What it takes to be great

28 March 2017

Tony Young, Partner, Business Services |

One of the overarching trends for the course I completed at the Harvard Business School was getting to the bottom of what makes a professional services firm great. To become great and grow their appeal within a market, leaders within a firm need to have a direction and identity for the firm, including being well aware of its strengths and weaknesses. However, they also need to be aware of what the firm is not, so leaders aren't chasing traits or attributes that don't reflect their firm's identity or genuine abilities.

Leaders also need an accurate sense of what clients want and what their needs and motivations are. This allows them to respond to their requirements with tailored offerings rather than assuming they'll eventually end up knocking on the door. This requires regular adjustment and reviews as markets change and customer preferences evolve. At BDO, we use a number of tools, including Beaton research, to obtain a deeper understanding of where we sit in our preferred markets.

There can be a ‘sameness’ about professional service firms despite how they may view themselves. The concept of the “fallacy of uniqueness” was one thing that struck me. We all think we have these unique set of issues within our own practice or region, but really they're pretty consistent across disciplines, around the world and throughout practices of varying sizes. The question then becomes: "What can we compete on if being unique is not enough on its own?"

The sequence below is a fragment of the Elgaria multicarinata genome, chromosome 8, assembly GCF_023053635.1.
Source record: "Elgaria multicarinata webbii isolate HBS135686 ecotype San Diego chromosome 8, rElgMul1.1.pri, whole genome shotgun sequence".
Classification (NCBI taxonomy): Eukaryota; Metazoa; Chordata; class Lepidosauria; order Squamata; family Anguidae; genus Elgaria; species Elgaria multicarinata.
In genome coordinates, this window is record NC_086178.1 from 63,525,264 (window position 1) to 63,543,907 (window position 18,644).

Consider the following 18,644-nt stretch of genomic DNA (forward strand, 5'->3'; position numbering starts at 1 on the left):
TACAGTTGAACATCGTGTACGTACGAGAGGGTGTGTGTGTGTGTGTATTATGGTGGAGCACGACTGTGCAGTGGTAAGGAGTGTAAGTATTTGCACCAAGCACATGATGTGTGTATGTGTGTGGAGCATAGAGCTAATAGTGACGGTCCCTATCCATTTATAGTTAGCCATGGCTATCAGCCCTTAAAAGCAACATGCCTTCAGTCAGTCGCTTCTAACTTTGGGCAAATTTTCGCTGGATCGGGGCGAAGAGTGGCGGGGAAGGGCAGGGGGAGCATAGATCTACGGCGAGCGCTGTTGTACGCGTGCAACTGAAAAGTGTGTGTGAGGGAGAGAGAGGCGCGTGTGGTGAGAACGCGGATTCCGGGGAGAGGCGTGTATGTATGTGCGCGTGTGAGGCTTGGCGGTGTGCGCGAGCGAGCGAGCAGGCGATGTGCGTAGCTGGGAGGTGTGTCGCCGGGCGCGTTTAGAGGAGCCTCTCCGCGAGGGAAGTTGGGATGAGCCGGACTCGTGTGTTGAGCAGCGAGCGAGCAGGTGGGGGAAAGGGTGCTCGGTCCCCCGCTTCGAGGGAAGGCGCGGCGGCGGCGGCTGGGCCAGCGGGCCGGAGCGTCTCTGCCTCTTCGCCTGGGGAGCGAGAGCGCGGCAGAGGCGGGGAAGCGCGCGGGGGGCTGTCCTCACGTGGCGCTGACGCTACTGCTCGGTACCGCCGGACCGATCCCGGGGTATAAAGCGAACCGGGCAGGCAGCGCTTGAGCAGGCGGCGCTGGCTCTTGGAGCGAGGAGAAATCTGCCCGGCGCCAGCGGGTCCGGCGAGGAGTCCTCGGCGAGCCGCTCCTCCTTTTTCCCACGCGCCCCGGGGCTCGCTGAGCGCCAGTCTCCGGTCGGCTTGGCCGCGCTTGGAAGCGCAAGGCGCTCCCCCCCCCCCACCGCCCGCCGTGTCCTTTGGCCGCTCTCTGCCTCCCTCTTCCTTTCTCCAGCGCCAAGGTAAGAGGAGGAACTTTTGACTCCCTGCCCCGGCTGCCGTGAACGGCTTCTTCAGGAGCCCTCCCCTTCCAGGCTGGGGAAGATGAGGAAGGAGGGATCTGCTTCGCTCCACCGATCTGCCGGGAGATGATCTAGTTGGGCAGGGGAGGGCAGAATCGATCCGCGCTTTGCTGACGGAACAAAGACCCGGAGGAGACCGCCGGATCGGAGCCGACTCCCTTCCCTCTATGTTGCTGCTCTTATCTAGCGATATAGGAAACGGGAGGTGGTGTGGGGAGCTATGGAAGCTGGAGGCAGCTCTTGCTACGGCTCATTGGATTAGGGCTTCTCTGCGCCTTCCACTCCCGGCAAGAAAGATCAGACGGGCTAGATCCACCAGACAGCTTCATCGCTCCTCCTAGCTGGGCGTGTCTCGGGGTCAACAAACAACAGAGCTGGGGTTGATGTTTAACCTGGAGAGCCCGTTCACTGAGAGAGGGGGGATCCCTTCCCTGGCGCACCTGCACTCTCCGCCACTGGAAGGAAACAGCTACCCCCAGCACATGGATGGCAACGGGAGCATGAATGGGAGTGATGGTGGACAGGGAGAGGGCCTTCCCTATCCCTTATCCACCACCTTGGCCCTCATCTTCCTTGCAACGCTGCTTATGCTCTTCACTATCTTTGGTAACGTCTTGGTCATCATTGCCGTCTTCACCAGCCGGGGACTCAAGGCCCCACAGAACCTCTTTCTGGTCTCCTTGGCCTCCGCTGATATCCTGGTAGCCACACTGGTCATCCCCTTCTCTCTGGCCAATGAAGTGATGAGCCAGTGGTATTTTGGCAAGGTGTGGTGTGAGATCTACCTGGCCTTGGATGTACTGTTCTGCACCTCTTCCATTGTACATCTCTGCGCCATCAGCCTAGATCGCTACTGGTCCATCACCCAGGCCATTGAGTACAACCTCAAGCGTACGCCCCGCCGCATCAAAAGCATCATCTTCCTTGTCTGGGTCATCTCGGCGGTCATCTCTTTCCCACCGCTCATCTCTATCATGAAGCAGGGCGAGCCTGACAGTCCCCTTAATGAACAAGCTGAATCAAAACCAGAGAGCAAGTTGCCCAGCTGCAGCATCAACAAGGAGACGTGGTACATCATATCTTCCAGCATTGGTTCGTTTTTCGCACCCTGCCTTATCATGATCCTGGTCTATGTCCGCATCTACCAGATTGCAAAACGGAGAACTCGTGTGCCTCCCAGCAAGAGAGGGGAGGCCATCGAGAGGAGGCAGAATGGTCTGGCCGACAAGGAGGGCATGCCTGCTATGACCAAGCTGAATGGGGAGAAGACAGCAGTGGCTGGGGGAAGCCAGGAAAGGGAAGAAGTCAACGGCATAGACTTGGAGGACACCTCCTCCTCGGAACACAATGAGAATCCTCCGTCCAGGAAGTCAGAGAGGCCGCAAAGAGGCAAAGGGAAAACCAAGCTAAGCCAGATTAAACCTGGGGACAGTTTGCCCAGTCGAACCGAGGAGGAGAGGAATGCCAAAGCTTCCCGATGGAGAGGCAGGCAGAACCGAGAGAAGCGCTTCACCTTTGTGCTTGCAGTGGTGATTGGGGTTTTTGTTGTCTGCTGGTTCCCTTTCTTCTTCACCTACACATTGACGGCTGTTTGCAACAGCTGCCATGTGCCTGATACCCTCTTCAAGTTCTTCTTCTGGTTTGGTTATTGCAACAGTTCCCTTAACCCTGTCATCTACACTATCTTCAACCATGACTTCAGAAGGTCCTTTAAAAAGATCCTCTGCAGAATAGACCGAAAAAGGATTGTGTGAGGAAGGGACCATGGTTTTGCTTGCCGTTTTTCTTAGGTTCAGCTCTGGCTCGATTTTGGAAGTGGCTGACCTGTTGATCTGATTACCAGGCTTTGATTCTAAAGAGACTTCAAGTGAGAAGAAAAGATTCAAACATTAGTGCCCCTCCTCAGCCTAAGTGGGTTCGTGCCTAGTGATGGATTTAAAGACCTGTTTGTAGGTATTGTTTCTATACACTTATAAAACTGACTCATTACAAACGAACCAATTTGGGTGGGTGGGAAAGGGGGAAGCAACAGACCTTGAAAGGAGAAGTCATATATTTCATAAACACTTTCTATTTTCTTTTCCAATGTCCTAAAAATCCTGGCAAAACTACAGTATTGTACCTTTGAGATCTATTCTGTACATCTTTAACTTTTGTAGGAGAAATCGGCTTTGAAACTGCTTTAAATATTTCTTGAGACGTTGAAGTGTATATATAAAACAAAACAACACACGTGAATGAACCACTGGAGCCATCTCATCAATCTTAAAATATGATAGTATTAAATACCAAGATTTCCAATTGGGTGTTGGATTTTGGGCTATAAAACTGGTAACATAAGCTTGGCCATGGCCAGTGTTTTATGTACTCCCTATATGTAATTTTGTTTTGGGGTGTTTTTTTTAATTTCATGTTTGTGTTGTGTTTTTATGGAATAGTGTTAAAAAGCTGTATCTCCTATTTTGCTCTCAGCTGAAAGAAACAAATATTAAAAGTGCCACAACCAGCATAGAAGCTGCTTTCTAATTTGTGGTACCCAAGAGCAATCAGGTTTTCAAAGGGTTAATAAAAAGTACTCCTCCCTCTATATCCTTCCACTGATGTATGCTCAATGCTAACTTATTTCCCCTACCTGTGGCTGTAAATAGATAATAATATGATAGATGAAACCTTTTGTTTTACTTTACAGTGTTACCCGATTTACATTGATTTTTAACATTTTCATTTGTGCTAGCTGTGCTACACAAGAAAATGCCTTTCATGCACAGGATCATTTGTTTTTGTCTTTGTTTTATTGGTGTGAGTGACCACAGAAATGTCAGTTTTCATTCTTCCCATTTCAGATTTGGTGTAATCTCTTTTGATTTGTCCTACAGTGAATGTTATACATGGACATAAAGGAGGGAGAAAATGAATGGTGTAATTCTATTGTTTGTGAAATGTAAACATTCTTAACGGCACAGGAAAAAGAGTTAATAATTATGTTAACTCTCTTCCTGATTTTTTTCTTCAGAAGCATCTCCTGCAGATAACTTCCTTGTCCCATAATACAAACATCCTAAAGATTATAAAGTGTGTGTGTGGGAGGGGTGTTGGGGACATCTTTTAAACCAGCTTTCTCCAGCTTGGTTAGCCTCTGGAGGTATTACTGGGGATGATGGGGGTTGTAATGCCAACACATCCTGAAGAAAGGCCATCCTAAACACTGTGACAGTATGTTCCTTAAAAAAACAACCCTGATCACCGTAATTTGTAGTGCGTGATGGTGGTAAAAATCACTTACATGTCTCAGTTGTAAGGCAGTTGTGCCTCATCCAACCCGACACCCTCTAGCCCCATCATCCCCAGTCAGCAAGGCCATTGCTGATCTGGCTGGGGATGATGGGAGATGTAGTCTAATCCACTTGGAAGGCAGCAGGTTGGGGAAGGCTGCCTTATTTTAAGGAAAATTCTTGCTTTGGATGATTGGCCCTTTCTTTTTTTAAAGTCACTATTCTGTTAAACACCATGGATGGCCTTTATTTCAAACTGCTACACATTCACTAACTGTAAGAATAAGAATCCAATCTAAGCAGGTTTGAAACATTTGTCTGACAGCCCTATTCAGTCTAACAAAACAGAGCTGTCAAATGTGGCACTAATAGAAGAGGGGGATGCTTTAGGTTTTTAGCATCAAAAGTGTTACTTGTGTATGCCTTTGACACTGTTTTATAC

Depending on a business’ position within the market, prospective clients do assume a certain level of capability and competence, so they're going to assess you on things such as how easy they think it will be to develop a rapport with you, how responsive and proactive you can be and then how well you can demonstrate a knowledge of their industry. In that case, being unique isn't a result of a marketing ploy or other gimmick, but is instead developed through reliable services that are of a high quality. A tax return is a tax return, that doesn't change too much between providers, but if one provider is able to show a deeper understanding of the client’s industry or business, they can offer unique insights and stand out from the competition.

The Harvard course was an excellent way to bring the challenges and opportunities for professional services firms to life, providing a way to understand why some firms are the way they are, and how we can help them evolve in an ever-changing world. If you would like to talk about any of the information from during my time at the Harvard Business School please feel free to contact me.